Part of the relief of divorce is you are no longer responsible for your partner's insecurities, self hatred, wacked relationship with his/her family, professional disappointments or any other despair you had to live with. Same for them. No more front-loading onto them and no more listening TO them. You both are released so be released. Resist the urge to give or seek old patterns of support.

8. Let your relationship transform. Burn the old and see what emerges.
If your relationship is going to have any chance at re-emerging in a new, healthy form that allows you to be friends and strong parenting partners, you have to let it all go first. Who knows what you'll keep or who you will become. Don't feel betrayed if the other person withdraws or remains silent when you start a riff on how hard it is to blah blah blah. She/he is wisely trying to build new boundaries for the care and safety of your relationship. It may feel lousy and lonely for a while but it's the only way to move forward in a healthy way.

9. Get together as a (newly-reconfigured) family
If you can, make time to gather as a family. Go out for dinner. Show the kids you still care about each other. They are going to want you back together anyway and you might as well start demonstrating early that they still have two parents who love them and value each other, and we are still a family no matter what.

10. No new people
If there are third parties involved, you're probably not going to be able to take any of this advice because somebody done somebody really wrong and somebody is enraged, betrayed and deeply wounded. If, however, somehow there were others involved or others come enter the scene early on, do not, DO NOT involve them with the kids. Even if the kids are teenagers it's too confusing and raw. Let the focus be on the family of origin.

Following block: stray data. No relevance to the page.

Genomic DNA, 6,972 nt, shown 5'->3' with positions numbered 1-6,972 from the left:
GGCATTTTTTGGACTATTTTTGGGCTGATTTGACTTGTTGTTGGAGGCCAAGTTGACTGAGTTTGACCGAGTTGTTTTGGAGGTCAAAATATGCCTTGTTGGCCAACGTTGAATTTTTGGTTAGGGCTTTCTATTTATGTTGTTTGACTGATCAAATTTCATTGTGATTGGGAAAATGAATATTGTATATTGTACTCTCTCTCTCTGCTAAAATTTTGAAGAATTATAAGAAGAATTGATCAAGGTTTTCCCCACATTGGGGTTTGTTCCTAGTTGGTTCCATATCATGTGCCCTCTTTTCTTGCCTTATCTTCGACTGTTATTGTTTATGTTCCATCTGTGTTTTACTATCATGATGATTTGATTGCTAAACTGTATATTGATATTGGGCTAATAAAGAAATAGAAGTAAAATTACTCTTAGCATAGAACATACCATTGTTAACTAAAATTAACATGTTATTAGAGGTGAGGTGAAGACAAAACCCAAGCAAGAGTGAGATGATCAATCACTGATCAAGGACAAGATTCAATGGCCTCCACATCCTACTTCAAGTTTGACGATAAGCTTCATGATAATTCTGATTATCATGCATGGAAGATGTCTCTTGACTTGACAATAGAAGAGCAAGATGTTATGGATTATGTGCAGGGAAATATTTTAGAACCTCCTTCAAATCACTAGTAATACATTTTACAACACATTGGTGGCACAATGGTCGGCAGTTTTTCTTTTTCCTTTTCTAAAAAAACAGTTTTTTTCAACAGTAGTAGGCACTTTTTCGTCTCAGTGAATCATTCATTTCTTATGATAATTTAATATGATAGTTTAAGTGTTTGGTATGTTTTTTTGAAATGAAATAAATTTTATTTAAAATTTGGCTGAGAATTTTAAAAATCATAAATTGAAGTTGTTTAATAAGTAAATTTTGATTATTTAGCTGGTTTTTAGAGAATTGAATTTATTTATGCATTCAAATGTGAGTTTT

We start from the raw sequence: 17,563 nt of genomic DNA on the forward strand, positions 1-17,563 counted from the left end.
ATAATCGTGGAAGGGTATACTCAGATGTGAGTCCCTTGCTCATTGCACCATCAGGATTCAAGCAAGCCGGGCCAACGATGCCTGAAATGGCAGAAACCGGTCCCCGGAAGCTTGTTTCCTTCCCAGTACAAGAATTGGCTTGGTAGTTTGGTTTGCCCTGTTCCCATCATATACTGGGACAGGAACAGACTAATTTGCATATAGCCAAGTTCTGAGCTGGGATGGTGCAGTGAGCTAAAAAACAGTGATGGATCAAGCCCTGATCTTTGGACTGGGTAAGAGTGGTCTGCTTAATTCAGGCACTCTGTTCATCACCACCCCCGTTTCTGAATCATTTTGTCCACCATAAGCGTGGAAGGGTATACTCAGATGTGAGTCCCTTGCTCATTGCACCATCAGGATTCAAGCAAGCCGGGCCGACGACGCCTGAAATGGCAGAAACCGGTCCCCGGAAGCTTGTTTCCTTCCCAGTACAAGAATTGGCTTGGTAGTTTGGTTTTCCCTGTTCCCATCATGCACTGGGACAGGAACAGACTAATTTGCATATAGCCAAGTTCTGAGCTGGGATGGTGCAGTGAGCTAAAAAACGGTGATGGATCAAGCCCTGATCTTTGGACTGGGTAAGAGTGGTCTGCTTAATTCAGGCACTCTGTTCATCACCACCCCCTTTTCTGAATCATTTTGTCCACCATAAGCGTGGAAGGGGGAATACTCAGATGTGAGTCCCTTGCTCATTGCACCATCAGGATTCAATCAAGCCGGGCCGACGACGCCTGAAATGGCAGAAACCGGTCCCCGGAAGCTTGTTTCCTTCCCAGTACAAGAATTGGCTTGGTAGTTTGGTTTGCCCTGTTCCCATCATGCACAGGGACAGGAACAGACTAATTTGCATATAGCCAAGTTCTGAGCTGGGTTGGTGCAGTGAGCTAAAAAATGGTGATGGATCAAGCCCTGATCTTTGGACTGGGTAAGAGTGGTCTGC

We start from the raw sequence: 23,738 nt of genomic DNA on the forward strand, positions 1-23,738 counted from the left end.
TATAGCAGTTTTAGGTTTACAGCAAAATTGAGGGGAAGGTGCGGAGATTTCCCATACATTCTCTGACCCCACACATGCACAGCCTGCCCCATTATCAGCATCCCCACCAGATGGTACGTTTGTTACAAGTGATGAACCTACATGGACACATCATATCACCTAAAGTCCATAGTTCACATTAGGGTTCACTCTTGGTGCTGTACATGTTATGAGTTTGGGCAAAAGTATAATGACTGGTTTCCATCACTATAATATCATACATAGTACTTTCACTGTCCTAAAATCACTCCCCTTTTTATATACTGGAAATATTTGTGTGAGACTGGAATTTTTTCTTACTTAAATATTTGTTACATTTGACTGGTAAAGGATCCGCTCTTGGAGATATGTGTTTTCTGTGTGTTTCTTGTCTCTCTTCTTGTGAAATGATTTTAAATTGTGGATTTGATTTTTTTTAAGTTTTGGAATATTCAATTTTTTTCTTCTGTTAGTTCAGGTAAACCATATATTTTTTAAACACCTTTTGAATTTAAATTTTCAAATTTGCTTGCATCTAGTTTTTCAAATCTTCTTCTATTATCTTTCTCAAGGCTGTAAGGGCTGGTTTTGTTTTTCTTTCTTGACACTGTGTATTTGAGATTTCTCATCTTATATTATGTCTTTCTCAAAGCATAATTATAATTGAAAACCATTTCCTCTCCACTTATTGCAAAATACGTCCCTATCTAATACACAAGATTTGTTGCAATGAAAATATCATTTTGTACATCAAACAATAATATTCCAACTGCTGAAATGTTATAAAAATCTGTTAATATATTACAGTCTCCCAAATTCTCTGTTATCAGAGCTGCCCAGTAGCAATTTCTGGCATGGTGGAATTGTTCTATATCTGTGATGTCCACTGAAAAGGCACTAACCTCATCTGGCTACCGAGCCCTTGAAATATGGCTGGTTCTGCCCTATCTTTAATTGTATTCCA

For your copy of Divorce Hell, CLICK HERE!  

*article found on psychology today

Thursday, January 19, 2012

Dealing with Personal and Family Issues After Divorce

After your divorce is over, you enter a new phase in your life. You may feel happier than you have felt in a long time, free of the tension and strife that plagued your marriage. Life after divorce can represent a time of personal growth, rediscovery, and new opportunities.

On the other hand, being single again can be an intimidating and lonely experience — particularly if divorce was not your idea and you are unprepared for life on your own or if you have sole custody of your children. Even if you sought that custody arrangement, having full-time responsibility for your children seven days a week, night and day, can be overwhelming, not to mention exhausting.

Being easy on yourself

To help you adjust to all the changes in your life, avoid piling unreasonable expectations on yourself. Just do what you must to tie up the loose ends of your divorce; otherwise, take a breather and regroup mentally and physically. Although you may have big plans for what you want to do with the rest of your life, give yourself the opportunity to recover from what you've just gone through.